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Empty offices – no movement in rents!

John Kehoe wrote a piece in the AFR on April 24th about how the [1]“public service ‘ghost’ offices should rile taxpayers”. Seems like a fair point, if employees are now predominantly working from home (WFH), with 57% of public servants in 2023 doing just that, why are governments and others not reducing or renegotiating floor space and rentals? Is it just taking time to adjust, with many lease terms three, five or more years, are we just seeing a slow rebalance?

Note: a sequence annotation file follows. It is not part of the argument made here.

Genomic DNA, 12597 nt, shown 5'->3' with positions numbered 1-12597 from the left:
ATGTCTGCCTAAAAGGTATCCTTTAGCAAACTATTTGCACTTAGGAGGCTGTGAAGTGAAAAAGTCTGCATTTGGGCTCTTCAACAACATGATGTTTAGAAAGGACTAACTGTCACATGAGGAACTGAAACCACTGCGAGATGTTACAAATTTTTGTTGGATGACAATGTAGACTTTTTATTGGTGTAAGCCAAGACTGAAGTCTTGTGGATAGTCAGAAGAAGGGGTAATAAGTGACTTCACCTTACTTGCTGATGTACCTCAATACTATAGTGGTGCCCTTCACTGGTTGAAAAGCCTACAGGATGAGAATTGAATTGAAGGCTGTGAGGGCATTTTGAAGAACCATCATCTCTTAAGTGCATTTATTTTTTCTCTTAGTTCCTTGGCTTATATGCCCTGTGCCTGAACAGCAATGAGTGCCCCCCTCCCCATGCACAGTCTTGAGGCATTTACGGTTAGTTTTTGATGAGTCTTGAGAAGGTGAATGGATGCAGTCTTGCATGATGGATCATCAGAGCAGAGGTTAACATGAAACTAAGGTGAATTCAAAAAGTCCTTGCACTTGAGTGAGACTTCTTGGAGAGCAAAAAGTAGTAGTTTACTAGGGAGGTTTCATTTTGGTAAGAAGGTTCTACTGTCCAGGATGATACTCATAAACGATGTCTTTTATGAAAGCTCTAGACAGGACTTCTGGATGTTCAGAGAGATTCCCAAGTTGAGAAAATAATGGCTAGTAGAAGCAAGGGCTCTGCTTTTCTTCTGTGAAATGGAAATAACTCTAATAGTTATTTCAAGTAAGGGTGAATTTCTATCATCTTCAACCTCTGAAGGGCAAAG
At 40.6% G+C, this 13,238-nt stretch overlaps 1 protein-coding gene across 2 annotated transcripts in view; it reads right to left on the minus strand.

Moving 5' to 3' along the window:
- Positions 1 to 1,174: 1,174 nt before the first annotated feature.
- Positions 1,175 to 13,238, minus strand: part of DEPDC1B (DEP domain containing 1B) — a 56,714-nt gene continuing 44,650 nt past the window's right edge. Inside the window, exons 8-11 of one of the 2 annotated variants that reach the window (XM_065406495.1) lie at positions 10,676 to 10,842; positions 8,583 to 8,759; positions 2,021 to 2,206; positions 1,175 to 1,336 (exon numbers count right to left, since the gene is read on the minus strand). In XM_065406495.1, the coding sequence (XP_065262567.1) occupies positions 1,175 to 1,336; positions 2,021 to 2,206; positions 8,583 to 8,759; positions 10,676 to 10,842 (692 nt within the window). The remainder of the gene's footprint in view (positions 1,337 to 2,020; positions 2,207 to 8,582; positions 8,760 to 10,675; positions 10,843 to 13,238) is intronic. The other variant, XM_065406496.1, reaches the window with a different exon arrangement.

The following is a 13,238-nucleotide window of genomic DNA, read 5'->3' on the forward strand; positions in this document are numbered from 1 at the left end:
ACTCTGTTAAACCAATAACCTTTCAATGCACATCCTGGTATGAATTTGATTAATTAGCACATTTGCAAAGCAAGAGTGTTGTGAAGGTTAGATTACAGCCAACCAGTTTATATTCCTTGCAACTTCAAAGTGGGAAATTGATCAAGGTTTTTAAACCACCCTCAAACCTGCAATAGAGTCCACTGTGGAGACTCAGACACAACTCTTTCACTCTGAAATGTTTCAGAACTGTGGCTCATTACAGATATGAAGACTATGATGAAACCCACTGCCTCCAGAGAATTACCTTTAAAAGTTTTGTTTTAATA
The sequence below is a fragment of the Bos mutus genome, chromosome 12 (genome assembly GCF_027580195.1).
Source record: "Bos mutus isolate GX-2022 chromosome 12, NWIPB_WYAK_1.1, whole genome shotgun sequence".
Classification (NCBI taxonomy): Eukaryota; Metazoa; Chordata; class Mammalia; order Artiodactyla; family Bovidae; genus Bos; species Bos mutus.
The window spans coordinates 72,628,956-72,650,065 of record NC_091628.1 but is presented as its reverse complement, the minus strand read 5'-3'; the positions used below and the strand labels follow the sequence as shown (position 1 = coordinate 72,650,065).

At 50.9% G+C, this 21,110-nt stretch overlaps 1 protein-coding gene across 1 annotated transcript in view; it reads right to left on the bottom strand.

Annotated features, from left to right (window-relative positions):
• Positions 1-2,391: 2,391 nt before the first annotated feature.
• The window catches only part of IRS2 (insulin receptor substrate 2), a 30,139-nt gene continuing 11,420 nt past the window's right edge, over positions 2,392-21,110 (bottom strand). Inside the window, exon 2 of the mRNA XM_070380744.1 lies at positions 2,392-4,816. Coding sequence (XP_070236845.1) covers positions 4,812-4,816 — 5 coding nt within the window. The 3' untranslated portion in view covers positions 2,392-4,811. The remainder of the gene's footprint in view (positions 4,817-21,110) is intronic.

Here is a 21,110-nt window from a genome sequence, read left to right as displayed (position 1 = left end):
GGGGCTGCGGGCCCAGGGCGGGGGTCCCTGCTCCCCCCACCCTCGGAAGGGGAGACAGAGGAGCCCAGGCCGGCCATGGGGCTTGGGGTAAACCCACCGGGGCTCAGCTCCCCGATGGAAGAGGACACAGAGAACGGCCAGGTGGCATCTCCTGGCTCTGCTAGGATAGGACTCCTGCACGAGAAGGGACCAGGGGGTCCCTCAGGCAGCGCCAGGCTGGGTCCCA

Certainly, it seems sub-optimal to be supporting employees desire to work from home and then simultaneously renting expensive downtown office spaces with nobody at their desks! Certainly, there is an argument that staff need their CBD desk space on the days they work in the office, rarely a Monday or a Friday – I’m not bitter! Surely it can’t be long before we see hot desking on some kind of rota system to reduce footprints.

We have seen little evidence of rents coming down, presumably the supply and demand balance currently favours landlords. However, we can’t help but think that a rental rebalance is inevitable. Watch this space.

Please feel free to share your recent experiences with rental negotiations.   

Good luck and stay safe.                                 



       [1] AFR April 24 Page 29 Public service “ghost” offices should rile taxpayers 

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